Jodie M. Gunzberg, Managing Director, Head of US Equities, S&P Dow Jones Indices, discusses the global benefits of workplace inclusivity and the research that supports it.
In the past year, S&P Global has been compiling data and producing research on the economic and market impact of women’s participation in the workforce. According to S&P Global’s CEO, Doug Peterson, “If we know what the data says, we can start working on ways to move the needle and create more opportunities for women.”
Better for everyone: Participation of women and the potential for growth
To take one example, our research by Bovino and Gold in “The Key to Unlocking U.S. GDP Growth: Women” shows women have the potential to add 5%-10% to nominal GDP.
If U.S. women entered the workforce at a pace in line with a country like Norway, the economy would be $1.6 trillion larger than it is today. Several factors conspire to depress women’s labor force participation in the United States.
Notably, the U.S. is the only country in the OECD that doesn’t provide income support during maternity or parental leave by law. One possible solution may be something like a Congressional Budget Office (CBO) score that assesses the legislation based upon the projected economic impact on women’s labor force participation.
In the article “Adding More Women To The U.S. Workforce Could Send Global Stock Markets Soaring”, Gunzberg, Bovino and Gold demonstrate that if the U.S. female labor force participation rate matched Norway, a whopping $5.87 trillion could be added to global market capitalization in 10 years. For every 1% of GDP growth, the S&P 500 returns 3.4% on average annually.
In the U.S., the technology sector might be the biggest beneficiary of this extra jolt, given that it has the highest up-market capture ratio, at 5.6% per percentage point of GDP growth. An additional 0.2 points of growth could therefore add 1.1% in value to tech shares. At the other end of the spectrum, the sensitivity of utilities stocks to GDP growth is just 2.2-to-1, and so an extra 0.2 point of growth would add just 0.4% to shares in this sector.
The global impact of workplace inclusivity
Around the world, each additional percentage point of U.S. GDP growth translates into increase equity value. This translated into a 4% jump in equities in Germany, 6.2% in China, and a whopping 9.3% in Korea—even more than the gains expected in the U.S. itself.
An increase in women’s participation to that of other advanced countries would add an average of 0.2 percentage point annually to U.S. GDP in the coming decade—or a cumulative $455 billion in output above S&P Global’s baseline forecast.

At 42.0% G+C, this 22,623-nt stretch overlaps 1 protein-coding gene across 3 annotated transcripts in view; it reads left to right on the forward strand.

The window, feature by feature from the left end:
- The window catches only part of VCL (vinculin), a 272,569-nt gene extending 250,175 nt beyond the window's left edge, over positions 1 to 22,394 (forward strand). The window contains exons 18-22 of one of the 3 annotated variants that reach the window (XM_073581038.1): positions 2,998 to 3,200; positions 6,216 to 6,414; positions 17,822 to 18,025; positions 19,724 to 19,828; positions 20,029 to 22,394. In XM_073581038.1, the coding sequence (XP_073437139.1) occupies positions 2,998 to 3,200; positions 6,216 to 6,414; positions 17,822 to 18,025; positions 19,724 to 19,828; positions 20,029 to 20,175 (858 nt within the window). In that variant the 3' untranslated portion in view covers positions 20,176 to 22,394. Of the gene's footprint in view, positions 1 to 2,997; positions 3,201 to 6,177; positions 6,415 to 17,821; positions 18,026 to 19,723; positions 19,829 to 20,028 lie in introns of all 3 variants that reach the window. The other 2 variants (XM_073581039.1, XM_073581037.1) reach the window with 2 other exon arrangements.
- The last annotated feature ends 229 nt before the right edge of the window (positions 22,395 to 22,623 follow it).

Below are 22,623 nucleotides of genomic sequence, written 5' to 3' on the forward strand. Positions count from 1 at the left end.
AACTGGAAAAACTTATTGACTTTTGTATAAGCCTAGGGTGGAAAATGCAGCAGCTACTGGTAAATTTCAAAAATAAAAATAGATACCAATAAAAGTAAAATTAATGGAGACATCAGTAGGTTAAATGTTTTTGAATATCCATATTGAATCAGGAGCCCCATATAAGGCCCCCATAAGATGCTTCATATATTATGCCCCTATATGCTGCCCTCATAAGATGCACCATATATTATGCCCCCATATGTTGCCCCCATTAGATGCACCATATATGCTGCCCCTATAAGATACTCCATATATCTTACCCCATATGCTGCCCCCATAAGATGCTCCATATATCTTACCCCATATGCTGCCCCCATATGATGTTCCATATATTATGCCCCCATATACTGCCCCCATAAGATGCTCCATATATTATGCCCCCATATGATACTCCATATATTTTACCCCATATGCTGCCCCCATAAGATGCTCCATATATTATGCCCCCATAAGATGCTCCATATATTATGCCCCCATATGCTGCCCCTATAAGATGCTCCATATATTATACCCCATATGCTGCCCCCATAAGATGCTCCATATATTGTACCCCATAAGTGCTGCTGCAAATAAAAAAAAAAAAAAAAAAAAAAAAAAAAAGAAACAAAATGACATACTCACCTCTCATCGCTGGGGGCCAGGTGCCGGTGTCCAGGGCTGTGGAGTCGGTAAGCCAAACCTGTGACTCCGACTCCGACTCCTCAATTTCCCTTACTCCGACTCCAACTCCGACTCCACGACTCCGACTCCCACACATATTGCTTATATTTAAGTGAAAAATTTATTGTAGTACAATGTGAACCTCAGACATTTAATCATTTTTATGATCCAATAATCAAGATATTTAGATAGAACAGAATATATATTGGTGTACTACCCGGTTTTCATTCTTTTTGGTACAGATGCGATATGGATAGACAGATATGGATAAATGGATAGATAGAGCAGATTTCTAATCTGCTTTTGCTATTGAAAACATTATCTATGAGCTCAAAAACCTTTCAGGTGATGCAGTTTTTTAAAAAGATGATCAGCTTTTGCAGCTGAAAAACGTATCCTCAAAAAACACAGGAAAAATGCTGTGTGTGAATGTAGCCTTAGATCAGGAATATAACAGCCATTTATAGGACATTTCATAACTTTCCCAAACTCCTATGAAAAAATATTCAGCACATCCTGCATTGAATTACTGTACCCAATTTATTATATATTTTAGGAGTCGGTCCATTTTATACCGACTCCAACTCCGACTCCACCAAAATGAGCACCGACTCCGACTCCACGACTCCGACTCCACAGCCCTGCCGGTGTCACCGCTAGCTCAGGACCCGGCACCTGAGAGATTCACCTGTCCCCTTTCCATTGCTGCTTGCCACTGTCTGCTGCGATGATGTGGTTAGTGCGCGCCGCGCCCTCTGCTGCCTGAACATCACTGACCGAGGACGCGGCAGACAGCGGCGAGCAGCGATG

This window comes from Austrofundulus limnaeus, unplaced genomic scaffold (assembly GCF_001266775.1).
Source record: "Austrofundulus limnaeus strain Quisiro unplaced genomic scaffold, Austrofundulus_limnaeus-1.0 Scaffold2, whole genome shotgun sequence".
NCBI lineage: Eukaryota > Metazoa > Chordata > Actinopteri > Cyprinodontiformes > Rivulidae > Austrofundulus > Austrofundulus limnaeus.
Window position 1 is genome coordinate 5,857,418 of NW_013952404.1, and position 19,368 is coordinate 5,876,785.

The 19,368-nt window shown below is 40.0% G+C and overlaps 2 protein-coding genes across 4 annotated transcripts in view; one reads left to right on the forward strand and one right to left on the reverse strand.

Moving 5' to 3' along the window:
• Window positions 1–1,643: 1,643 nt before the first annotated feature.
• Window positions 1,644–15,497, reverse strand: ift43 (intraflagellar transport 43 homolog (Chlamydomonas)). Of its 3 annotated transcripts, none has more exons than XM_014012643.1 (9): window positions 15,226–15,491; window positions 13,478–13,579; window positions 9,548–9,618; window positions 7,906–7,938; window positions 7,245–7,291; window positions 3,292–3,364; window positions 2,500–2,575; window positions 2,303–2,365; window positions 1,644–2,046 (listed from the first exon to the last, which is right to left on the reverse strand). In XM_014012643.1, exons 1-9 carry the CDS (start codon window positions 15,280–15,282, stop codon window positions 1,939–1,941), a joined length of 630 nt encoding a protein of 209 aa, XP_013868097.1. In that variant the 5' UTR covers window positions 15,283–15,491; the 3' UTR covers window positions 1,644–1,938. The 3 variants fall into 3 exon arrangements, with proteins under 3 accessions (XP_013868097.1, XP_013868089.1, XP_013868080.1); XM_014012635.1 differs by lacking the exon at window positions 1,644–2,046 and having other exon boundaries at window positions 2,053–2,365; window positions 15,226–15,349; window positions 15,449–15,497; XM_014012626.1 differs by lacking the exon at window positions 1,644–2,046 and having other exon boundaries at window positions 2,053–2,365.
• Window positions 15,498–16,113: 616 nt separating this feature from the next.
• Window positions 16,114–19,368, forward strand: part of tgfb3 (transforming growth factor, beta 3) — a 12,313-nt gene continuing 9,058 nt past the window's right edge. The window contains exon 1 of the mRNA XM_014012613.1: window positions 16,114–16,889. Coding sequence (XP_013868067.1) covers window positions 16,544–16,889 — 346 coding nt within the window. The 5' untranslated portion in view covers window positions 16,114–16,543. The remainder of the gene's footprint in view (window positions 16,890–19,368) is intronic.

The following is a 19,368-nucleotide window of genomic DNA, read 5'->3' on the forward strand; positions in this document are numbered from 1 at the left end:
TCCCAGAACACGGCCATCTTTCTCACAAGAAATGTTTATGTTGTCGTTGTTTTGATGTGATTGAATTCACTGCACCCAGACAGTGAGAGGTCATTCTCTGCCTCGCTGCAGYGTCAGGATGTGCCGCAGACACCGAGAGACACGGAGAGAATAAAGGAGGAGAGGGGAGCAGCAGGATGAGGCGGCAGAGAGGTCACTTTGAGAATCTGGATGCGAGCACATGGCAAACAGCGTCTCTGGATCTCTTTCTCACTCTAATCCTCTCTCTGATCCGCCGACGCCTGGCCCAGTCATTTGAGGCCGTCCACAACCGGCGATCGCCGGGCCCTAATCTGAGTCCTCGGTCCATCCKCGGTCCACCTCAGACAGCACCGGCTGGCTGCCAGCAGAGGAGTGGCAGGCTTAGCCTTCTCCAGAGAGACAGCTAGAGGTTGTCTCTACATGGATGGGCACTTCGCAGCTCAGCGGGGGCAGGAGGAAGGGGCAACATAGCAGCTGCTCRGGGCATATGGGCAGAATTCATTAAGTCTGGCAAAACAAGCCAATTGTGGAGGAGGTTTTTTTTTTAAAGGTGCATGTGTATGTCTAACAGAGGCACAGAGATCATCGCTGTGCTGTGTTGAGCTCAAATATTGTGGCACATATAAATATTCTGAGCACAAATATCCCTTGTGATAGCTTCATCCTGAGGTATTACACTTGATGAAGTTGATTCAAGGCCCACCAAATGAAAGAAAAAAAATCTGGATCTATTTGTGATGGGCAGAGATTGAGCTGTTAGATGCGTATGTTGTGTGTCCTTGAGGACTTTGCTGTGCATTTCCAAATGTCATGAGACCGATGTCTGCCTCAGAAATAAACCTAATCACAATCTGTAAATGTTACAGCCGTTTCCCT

What is on the horizon for industry exploring workplace inclusivity further?
Many companies and organizations besides S&P Global have been researching the benefits of women’s labor force participation. Some other important data shows:
1. If women matched men in the workforce, the GDP could go up 26% -Source: MCKINSEY & COMPANY.
2. If girls had better access to STEM, we could increase the percentage of U.S. women in STEM jobs from just 24% - Source: THE U.S. DEPARTMENT OF COMMERCE.
3. If we close the gender gap, the average U.S. woman could earn $400k more in her lifetime – Source: NATIONAL WOMEN’S LAW CENTER
According to Courtney Geduldig, Executive Vice President, Public Affairs at S&P Global, “Our data and insights make clear that gender equality is an engine for the global workforce and that greater inclusivity leads to healthier, stronger economies.”
In a similar vein, insights beyond just statistics will be shared at the 6th Annual WE Breakfast panel discussion on Career Evolution in a Dynamic Marketplace at Inside ETFs in Hollywood, Florida, 10-13 February. The panel will cover career highlights, inflection points, rebranding, challenges and words of wisdom for less-experienced professionals seeking to navigate their careers.
In support of this effort, S&P Global has launched the #ChangePays campaign to illuminate the need to increase awareness of and advance discussion around the benefits of more inclusive workforces. As part of that campaign, S&P Global employees were encouraged to write letters to their younger selves about their experiences in a diverse workplace
To quote from one of these letters: “Bela Lugosi rejected the offer to play the part of Frankenstein since there were too few lines and it required very heavy makeup.
Boris Karloff, a far lesser known actor, took the role and eventually got top billing in features where the two actors appeared together. There will be some key projects at the start of your role that seem tedious, so those senior to you will pass on them. Volunteer for those, because they will expose you to new ideas and opportunities, enabling you to rapidly elevate your impact on the business.”
For more information on vital statistics and links to the aforementioned research please visit: